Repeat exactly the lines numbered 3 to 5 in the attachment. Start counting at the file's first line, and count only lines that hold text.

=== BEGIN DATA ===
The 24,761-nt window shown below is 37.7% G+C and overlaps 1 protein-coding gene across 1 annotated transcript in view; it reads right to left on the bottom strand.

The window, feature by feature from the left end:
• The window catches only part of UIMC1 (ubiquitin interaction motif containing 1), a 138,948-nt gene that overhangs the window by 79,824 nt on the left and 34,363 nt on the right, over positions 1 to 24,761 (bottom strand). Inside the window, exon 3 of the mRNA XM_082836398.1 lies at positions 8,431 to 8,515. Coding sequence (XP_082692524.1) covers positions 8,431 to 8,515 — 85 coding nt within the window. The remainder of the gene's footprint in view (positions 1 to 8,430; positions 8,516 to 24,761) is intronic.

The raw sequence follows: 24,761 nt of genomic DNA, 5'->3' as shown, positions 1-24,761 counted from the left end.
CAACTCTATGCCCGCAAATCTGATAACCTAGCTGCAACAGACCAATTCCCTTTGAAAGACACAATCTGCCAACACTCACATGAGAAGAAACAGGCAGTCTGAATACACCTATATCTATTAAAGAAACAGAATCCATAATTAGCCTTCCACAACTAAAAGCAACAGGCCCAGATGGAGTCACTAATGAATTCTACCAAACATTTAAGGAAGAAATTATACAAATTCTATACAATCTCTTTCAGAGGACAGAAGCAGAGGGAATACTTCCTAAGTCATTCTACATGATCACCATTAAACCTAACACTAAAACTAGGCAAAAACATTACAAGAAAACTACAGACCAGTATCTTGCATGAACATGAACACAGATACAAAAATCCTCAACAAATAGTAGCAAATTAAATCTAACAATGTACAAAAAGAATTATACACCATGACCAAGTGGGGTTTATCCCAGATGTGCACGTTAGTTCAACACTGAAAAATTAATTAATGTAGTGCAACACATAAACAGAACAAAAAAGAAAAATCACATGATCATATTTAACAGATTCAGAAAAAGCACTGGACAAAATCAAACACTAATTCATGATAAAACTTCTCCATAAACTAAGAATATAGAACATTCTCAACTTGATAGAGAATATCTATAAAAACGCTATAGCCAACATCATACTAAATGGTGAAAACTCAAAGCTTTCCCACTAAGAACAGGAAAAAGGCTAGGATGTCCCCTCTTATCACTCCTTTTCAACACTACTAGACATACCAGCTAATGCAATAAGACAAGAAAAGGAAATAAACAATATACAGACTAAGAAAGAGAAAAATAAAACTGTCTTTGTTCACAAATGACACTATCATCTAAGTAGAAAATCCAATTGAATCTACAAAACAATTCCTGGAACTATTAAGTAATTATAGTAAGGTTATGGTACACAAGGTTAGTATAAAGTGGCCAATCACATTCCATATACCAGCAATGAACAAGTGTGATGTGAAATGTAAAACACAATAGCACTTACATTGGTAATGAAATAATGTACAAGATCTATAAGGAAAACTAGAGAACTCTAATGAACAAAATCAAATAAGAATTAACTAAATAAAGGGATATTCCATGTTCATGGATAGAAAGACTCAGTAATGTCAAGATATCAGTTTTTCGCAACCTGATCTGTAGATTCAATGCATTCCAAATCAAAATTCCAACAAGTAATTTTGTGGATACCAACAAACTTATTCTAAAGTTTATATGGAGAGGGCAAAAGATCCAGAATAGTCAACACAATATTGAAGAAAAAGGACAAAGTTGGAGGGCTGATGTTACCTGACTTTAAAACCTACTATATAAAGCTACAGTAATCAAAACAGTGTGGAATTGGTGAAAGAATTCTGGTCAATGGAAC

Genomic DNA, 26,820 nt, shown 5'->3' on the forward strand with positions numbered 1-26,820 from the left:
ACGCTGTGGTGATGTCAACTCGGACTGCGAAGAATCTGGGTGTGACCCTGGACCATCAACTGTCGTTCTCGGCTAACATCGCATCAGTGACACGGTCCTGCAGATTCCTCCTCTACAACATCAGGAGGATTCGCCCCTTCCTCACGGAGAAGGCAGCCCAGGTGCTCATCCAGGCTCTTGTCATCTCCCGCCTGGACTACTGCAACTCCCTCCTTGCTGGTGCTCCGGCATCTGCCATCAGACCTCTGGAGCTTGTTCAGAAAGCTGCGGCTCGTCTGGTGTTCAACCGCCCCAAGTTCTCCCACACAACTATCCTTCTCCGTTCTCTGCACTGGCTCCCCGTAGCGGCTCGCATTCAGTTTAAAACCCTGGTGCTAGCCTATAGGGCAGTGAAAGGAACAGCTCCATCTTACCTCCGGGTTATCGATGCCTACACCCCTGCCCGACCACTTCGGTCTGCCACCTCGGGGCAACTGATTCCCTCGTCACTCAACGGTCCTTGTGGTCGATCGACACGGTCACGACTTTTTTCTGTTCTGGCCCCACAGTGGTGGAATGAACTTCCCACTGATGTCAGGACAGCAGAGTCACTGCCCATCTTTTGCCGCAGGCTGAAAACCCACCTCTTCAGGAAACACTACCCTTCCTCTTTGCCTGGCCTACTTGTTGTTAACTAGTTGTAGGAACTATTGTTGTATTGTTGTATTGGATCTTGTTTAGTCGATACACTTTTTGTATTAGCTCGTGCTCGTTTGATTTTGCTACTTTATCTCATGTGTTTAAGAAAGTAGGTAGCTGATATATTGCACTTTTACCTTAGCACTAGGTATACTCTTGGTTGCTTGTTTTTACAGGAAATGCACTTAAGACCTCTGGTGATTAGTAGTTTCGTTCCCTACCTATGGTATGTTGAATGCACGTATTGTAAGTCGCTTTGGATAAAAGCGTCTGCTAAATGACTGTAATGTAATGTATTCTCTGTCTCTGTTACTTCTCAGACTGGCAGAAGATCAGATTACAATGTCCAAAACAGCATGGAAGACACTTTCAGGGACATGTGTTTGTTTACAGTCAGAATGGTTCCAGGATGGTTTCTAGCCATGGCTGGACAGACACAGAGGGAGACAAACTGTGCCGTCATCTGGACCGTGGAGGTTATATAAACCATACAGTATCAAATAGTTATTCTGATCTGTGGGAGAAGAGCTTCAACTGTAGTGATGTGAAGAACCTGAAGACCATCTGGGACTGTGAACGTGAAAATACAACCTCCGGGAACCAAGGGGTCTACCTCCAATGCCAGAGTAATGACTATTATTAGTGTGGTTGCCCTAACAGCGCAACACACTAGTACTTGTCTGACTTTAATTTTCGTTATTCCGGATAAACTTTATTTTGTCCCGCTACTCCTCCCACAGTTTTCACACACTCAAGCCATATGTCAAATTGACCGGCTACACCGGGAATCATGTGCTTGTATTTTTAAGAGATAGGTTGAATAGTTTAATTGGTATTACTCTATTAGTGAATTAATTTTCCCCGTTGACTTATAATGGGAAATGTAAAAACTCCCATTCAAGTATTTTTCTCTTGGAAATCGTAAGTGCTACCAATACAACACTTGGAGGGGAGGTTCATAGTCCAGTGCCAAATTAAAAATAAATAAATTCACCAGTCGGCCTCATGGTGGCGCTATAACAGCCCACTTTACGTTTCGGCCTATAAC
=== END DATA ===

• The window catches only part of UIMC1 (ubiquitin interaction motif containing 1), a 138,948-nt gene that overhangs the window by 79,824 nt on the left and 34,363 nt on the right, over positions 1 to 24,761 (bottom strand). Inside the window, exon 3 of the mRNA XM_082836398.1 lies at positions 8,431 to 8,515. Coding sequence (XP_082692524.1) covers positions 8,431 to 8,515 — 85 coding nt within the window. The remainder of the gene's footprint in view (positions 1 to 8,430; positions 8,516 to 24,761) is intronic.

The raw sequence follows: 24,761 nt of genomic DNA, 5'->3' as shown, positions 1-24,761 counted from the left end.
CAACTCTATGCCCGCAAATCTGATAACCTAGCTGCAACAGACCAATTCCCTTTGAAAGACACAATCTGCCAACACTCACATGAGAAGAAACAGGCAGTCTGAATACACCTATATCTATTAAAGAAACAGAATCCATAATTAGCCTTCCACAACTAAAAGCAACAGGCCCAGATGGAGTCACTAATGAATTCTACCAAACATTTAAGGAAGAAATTATACAAATTCTATACAATCTCTTTCAGAGGACAGAAGCAGAGGGAATACTTCCTAAGTCATTCTACATGATCACCATTAAACCTAACACTAAAACTAGGCAAAAACATTACAAGAAAACTACAGACCAGTATCTTGCATGAACATGAACACAGATACAAAAATCCTCAACAAATAGTAGCAAATTAAATCTAACAATGTACAAAAAGAATTATACACCATGACCAAGTGGGGTTTATCCCAGATGTGCACGTTAGTTCAACACTGAAAAATTAATTAATGTAGTGCAACACATAAACAGAACAAAAAAGAAAAATCACATGATCATATTTAACAGATTCAGAAAAAGCACTGGACAAAATCAAACACTAATTCATGATAAAACTTCTCCATAAACTAAGAATATAGAACATTCTCAACTTGATAGAGAATATCTATAAAAACGCTATAGCCAACATCATACTAAATGGTGAAAACTCAAAGCTTTCCCACTAAGAACAGGAAAAAGGCTAGGATGTCCCCTCTTATCACTCCTTTTCAACACTACTAGACATACCAGCTAATGCAATAAGACAAGAAAAGGAAATAAACAATATACAGACTAAGAAAGAGAAAAATAAAACTGTCTTTGTTCACAAATGACACTATCATCTAAGTAGAAAATCCAATTGAATCTACAAAACAATTCCTGGAACTATTAAGTAATTATAGTAAGGTTATGGTACACAAGGTTAGTATAAAGTGGCCAATCACATTCCATATACCAGCAATGAACAAGTGTGATGTGAAATGTAAAACACAATAGCACTTACATTGGTAATGAAATAATGTACAAGATCTATAAGGAAAACTAGAGAACTCTAATGAACAAAATCAAATAAGAATTAACTAAATAAAGGGATATTCCATGTTCATGGATAGAAAGACTCAGTAATGTCAAGATATCAGTTTTTCGCAACCTGATCTGTAGATTCAATGCATTCCAAATCAAAATTCCAACAAGTAATTTTGTGGATACCAACAAACTTATTCTAAAGTTTATATGGAGAGGGCAAAAGATCCAGAATAGTCAACACAATATTGAAGAAAAAGGACAAAGTTGGAGGGCTGATGTTACCTGACTTTAAAACCTACTATATAAAGCTACAGTAATCAAAACAGTGTGGAATTGGTGAAAGAATTCTGGTCAATGGAAC